Major indices closed lower but held in the upper half of their trading ranges on Tuesday. Volume rose across the board, resulting in distribution days for all the major indices. As the market drifts sideways to slightly lower some "fatigue" is evident as buyer urgency subsides, but so far the indexes are holding their ground well considering the magnitude of last Wednesday's move.
The SPDR Gold Shares (GLD) and the iShares Silver Trust (SLV) both remain below their 200-day moving averages as concerns about phasing out QE3 sometime this year had knocked down both ETFs in recent weeks. While intuitively one would expect continued QE and a Fiscal Cliff that does nothing to cut spending would result in sharp upside moves in the precious metals, but instead the reaction has been to the downside. This is somewhat of a conundrum, but it may be that the action of the precious metals is hinting at something that is yet to be revealed. All we know for certain is that neither gold or silver is anywhere cllose to an actionable buy point, and so we are left to puzzle over their price action in the face of more "print-and-spend" fiscal policies.
Earnings season kicked off with a number of big cap stocks including Alcoa (AA) rising in extended trading after its revenue beat forecasts, Monsanto (MON) continued its uptrend, reaching a multiyear high on its upbeat report, and Seagate Technology (STX) moved higher after hours as its preliminary quarterly sales topped expectations. On the downside, Yum Brands (YUM) slid 4% Tuesday after warning late Monday about its Q4 sales. This comes after two prior gap downs in recent weeks. Regeneron Pharmaceuticals (REGN) gapped down yesterday after announcing sales for its flagship drug, Eyelea, that beat estimates, but the stock was able to claw back to close at the peak of its intra-day trading range. If the stock can hold the 50-day moving average as it did yesterday it may be able to work its way back to the top of its current price range.
On Monday, we advised keeping an eye out for a potential "Wyckoffian" low in AAPL as it pulls back and tests its recent lows on lighter volume. Tuesday morning right off the open, the stock looked ready to launch higher as it broke out intra-day to the 531-532 level before it's "Wyckoffian" bounce reversed course. Going into earnings on the 23rd, the stock doesn't seem to have a lot of punch behind it, but it is not clear whether one can get away with shorting the stock now and holding through earnings in the hopes of catching some sort of gap-down move after earnings. If one were to try and test AAPL on the short side, then we think the only sane way to do this is through the implementation of the short-term system we have discussed in our weekly intra-day webinars. A higher volume reversal today would negate any attempts at a "Wyckoffian" low, in our view, and if one is able to gain some sort of downside cushion in AAPL before earnings are announced, then it could be possible to hold a measured short position (say 10-20% of net account equity or less, depending on one's taste for risk) going into earnings since often a head and shoulders formation will finally resolve itself by "breaking out" to the downside on an earnings-related gap.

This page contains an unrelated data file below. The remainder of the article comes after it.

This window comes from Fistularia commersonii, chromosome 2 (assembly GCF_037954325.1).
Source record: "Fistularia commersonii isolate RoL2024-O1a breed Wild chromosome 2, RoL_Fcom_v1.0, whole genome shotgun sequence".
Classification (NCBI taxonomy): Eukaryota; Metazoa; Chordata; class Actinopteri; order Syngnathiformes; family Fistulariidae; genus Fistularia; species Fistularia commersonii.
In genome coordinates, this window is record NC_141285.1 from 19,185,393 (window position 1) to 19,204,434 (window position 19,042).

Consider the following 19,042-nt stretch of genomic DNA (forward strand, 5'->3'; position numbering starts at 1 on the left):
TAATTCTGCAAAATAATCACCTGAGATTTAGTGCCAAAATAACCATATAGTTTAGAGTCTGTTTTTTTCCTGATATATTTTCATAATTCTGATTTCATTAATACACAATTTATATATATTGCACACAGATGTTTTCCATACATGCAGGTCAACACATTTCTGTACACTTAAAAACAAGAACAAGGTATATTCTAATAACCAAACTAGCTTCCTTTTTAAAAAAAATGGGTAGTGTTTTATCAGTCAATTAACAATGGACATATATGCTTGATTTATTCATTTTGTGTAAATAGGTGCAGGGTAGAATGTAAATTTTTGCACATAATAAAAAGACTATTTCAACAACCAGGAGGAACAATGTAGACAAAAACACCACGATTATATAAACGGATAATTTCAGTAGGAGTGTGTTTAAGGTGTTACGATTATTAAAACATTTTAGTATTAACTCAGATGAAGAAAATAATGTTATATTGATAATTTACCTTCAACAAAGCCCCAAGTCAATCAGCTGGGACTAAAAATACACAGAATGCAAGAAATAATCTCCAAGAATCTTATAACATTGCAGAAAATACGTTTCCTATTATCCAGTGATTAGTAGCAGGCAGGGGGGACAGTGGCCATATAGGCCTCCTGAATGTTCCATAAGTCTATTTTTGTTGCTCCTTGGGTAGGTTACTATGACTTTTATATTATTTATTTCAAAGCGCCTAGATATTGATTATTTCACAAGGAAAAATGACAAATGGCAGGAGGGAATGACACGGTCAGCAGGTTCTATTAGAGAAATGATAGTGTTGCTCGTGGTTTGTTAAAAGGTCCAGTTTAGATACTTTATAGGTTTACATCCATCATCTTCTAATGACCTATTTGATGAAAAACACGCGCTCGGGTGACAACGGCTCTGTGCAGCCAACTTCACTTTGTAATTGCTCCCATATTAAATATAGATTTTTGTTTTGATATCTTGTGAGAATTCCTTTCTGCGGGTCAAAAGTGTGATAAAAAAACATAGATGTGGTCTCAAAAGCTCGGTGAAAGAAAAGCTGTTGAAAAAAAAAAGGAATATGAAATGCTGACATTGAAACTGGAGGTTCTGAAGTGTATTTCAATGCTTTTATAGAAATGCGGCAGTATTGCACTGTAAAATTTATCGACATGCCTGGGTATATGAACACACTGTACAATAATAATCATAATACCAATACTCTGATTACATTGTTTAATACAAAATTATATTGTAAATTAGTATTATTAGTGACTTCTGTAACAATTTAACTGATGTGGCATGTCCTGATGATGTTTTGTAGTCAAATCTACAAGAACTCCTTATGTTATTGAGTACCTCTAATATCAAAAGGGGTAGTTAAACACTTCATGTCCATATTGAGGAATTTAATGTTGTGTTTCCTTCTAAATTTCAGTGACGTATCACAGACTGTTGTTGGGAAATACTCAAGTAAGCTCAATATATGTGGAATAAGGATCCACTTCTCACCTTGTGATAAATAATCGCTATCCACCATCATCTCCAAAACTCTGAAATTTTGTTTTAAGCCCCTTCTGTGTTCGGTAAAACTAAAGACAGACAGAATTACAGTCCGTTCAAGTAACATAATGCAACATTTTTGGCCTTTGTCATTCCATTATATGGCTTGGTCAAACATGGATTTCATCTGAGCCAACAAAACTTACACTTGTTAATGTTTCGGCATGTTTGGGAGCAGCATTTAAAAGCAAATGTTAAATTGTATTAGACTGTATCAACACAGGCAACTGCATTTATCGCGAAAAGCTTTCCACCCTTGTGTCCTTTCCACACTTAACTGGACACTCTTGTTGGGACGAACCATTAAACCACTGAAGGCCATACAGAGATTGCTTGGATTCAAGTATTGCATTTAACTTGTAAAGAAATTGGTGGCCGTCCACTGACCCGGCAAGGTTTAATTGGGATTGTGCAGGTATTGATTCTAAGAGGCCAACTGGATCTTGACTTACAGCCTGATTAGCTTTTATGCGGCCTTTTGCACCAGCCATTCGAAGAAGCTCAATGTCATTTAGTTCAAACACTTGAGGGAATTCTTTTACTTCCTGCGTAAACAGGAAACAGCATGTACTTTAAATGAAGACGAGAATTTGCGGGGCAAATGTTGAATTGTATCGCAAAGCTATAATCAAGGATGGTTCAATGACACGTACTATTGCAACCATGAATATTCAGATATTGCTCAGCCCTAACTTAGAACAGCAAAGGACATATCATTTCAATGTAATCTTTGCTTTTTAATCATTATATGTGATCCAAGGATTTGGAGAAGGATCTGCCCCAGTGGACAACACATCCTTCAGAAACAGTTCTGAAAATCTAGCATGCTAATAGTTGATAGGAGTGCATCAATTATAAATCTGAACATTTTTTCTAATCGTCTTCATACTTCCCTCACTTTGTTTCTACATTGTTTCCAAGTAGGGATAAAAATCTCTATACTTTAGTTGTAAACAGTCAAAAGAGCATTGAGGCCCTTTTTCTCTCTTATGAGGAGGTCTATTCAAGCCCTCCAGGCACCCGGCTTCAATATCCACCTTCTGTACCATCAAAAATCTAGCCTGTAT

Some have asked us how this relates to Cirrus Logic (CRUS), one of AAPL's suppliers, and we would answer that it doesn't. CRUS is not in the same position, technically, as AAPL, since it has already pushed into its 50-day moving average at around 30.50 yesterday morning before reversing course. Thus it is clearly shortable using the 30.50 high as your stop, although one must be aware that any positive reaction from AAPL when it announces earnings will likely show up in a sympathy pop from CRUS. While one can certainly look to short stocks like AAPL and CRUS if the market should begin to show some cracks here, or even on the basis of their own weak rallies on a stock-by-stock basis, we are reminded of a line from one our favorite Clint Eastwood movies: "Do you feel lucky, punk?"
Food for thought, yes, but this is a crazy market for crazy times, and when the U.S. government is seriously mulling over the minting of a $1 trillion platinum coin in order to circumvent the debt ceiling for the purpose of being able to pay its debts, alll the while assuring us that it will be "non-inflationary," you've got to wonder whether it isn't their minds that have gone over some metaphorical "fiscal cliff." We hear so much about ceilings and cliffs, but we would like to know exactly where the "floor" is, since that is ultimately what we stand on.